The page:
Why Costco May Be A Good Investment Despite Declining Share Prices

There are two fundamental ways to invest in the stock market, per Bankrate. One is to invest in individual stocks. The other is to invest in mutual funds that, themselves, invest in individual stocks. One advantage of the latter is that you'll have institution-level investment experts making sophisticated, strategic trades all day long on a daily basis on your behalf, which you probably won't have time to do if your occupation is anything other than, say, a stock trader for your own account. Another advantage is diversification. 

According to Forbes Advisor, an optimally diversified stock portfolio will include anywhere from 30 to 100 different stocks (and perhaps into the hundreds), in multiple industries and in multiple formats (e.g., puts and calls versus outright stock purchase). Moreover, all of that presumes that you aren't investing only in stocks but also in other instruments, including bonds (both corporate- and government-issued), commodities (such as gold), currencies, and real estate, even if indirectly through mutual funds. 

All of that being said, there is plenty to recommend investing in individual stocks, per Investopedia, particularly if you're willing to stay abreast of market trends and news regarding the companies in which you invest. And that can be easier than you might think because the internet is chock full of well-reasoned investment guidance from experts like TheStreet. In fact, we might warm up to the possibility of investing in Costco stock thanks to a report from TheStreet.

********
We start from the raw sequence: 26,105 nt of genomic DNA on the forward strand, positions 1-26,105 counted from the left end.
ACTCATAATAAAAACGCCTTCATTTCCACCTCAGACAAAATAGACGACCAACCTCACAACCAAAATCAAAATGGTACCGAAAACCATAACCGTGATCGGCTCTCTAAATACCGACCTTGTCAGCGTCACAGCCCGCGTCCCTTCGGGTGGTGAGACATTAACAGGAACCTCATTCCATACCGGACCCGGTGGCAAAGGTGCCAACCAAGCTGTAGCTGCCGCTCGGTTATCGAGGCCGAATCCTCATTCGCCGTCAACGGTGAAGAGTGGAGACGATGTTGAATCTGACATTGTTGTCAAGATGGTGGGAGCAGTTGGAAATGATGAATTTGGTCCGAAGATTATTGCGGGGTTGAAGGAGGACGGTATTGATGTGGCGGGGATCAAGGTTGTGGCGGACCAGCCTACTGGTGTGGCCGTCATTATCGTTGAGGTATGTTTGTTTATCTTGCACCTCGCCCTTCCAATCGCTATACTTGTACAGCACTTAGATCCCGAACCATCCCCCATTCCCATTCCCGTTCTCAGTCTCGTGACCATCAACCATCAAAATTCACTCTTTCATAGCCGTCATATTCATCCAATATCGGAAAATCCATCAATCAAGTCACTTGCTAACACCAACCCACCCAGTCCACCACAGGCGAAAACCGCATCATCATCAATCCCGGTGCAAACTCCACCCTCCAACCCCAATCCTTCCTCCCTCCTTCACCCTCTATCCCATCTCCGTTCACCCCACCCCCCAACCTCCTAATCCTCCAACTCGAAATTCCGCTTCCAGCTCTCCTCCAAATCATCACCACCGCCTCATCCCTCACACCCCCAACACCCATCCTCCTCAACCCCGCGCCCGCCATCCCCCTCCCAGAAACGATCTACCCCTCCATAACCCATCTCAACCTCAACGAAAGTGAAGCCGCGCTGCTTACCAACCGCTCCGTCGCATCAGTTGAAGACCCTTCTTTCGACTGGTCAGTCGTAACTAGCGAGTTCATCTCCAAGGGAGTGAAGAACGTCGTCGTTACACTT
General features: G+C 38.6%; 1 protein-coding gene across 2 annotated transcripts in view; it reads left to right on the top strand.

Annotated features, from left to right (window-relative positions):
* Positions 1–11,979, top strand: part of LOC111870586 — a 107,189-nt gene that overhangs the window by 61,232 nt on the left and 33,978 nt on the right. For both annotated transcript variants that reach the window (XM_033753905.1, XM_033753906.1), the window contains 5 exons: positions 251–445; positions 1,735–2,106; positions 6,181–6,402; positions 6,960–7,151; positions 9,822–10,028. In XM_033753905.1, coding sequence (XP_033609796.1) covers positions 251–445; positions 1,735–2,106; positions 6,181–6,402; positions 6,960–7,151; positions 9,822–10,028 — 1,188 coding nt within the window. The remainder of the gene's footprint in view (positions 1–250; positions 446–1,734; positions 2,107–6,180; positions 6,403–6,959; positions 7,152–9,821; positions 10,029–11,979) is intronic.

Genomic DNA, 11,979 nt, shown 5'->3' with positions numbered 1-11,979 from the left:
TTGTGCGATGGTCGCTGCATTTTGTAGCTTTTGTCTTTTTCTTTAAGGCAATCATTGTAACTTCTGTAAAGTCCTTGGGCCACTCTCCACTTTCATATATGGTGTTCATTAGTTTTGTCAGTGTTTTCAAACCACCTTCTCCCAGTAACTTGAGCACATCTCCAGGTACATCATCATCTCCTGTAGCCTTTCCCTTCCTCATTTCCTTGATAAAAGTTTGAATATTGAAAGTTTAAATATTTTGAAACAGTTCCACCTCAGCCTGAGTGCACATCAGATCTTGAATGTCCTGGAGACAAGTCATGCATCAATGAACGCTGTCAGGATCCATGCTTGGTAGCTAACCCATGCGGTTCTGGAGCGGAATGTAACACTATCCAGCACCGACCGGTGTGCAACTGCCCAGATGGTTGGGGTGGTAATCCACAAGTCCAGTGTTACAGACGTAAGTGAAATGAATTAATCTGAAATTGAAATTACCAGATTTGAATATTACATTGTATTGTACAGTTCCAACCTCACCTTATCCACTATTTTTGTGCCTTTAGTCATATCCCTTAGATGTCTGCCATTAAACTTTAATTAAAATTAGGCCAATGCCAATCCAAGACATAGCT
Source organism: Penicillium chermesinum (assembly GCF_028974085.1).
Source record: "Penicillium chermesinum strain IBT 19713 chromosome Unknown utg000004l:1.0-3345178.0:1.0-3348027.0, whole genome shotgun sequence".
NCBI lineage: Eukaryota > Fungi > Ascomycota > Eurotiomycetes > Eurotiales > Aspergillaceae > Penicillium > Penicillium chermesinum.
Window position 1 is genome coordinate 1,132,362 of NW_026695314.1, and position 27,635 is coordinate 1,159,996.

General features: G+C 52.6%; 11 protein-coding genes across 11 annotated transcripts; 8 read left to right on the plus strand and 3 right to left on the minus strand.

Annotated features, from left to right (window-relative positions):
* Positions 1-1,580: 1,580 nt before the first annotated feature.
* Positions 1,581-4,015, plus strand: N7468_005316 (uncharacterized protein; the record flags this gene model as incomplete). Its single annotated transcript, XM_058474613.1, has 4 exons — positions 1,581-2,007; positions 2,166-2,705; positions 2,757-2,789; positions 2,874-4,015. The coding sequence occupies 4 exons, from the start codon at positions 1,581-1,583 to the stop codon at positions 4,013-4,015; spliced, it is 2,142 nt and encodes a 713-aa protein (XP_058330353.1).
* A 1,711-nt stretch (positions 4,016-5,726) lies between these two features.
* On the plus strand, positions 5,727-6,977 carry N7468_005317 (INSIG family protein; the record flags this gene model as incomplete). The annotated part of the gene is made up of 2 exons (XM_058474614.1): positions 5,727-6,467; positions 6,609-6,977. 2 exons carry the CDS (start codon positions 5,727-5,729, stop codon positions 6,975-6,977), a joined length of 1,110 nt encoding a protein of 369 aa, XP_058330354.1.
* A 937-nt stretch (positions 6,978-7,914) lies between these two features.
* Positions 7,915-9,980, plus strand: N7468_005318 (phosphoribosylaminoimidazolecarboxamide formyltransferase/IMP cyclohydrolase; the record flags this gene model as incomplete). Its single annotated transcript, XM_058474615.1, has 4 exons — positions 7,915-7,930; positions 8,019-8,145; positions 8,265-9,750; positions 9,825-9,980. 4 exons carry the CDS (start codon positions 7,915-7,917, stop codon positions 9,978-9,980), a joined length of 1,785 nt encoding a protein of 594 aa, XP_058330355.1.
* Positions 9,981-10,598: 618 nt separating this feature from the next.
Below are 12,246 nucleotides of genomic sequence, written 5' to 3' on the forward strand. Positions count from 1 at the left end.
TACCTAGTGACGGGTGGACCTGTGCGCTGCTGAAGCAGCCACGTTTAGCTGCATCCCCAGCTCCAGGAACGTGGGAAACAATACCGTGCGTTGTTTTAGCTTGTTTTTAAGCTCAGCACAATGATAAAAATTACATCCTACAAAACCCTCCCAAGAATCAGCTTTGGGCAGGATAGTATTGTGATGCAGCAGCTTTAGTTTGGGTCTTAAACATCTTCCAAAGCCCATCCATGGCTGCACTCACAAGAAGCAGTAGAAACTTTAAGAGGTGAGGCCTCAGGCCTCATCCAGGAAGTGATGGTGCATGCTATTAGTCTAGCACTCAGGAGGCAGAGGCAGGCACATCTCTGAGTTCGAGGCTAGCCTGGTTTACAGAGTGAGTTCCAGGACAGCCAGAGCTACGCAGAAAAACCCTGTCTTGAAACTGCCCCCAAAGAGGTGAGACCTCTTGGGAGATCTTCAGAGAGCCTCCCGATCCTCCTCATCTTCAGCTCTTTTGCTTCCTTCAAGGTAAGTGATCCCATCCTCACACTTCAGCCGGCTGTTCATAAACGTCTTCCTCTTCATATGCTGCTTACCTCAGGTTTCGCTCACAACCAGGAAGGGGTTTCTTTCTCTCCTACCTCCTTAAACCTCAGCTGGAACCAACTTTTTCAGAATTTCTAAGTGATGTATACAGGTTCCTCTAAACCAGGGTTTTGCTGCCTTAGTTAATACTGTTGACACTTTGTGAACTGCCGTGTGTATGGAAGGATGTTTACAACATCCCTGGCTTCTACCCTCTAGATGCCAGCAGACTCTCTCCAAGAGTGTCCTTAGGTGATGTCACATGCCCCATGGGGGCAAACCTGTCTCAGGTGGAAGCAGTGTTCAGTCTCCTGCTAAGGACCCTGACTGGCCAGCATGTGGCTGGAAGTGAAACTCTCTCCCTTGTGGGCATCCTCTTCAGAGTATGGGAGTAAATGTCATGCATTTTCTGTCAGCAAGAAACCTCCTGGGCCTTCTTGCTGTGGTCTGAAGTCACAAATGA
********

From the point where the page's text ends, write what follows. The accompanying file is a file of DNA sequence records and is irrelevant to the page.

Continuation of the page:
Costco's business model is compelling amid inflation

Some might say it's a cruel world in which rising inflation corresponds with falling stock prices, as is currently the landscape (via NPR). But there is a potential silver lining, according to Investopedia, which is that dips in stock prices may present an opportunity to get in on a company you believe in, but which may have been previously "overvalued." (I.e., its stock price is elevated to a degree not necessarily reflected in the related company's performance and prospects.) Such may be the case with discount warehouse department store and grocer Costco, as some experts, including The Motley Fool and TheStreet, are now suggesting.

As TheStreet puts it, although Costco's share prices dipped 22.83% in the last six months, current investors may be well-advised to white-knuckle it in the near term. Reasoning that the drop in share price isn't specific to Costco so much as reflective of general concern for the future of retail companies amid unprecedented consumer price inflation, TheStreet explains that, compared with many other big-box retailers, Costco has the advantage of its membership model. Of course, some Costco food items fell victim to inflation recently, but this hasn't negated the warehouse chain as a money saver just yet.

In other words, sticker-shocked consumers may be avoiding shopping in droves, but Costco keeps bringing in, and retaining, its members — and that is where much of its value lies. It may indeed make Costco a stock worth considering adding to your portfolio while the price is still down, whether directly as an individual stock or via a mutual fund that invests in Costco.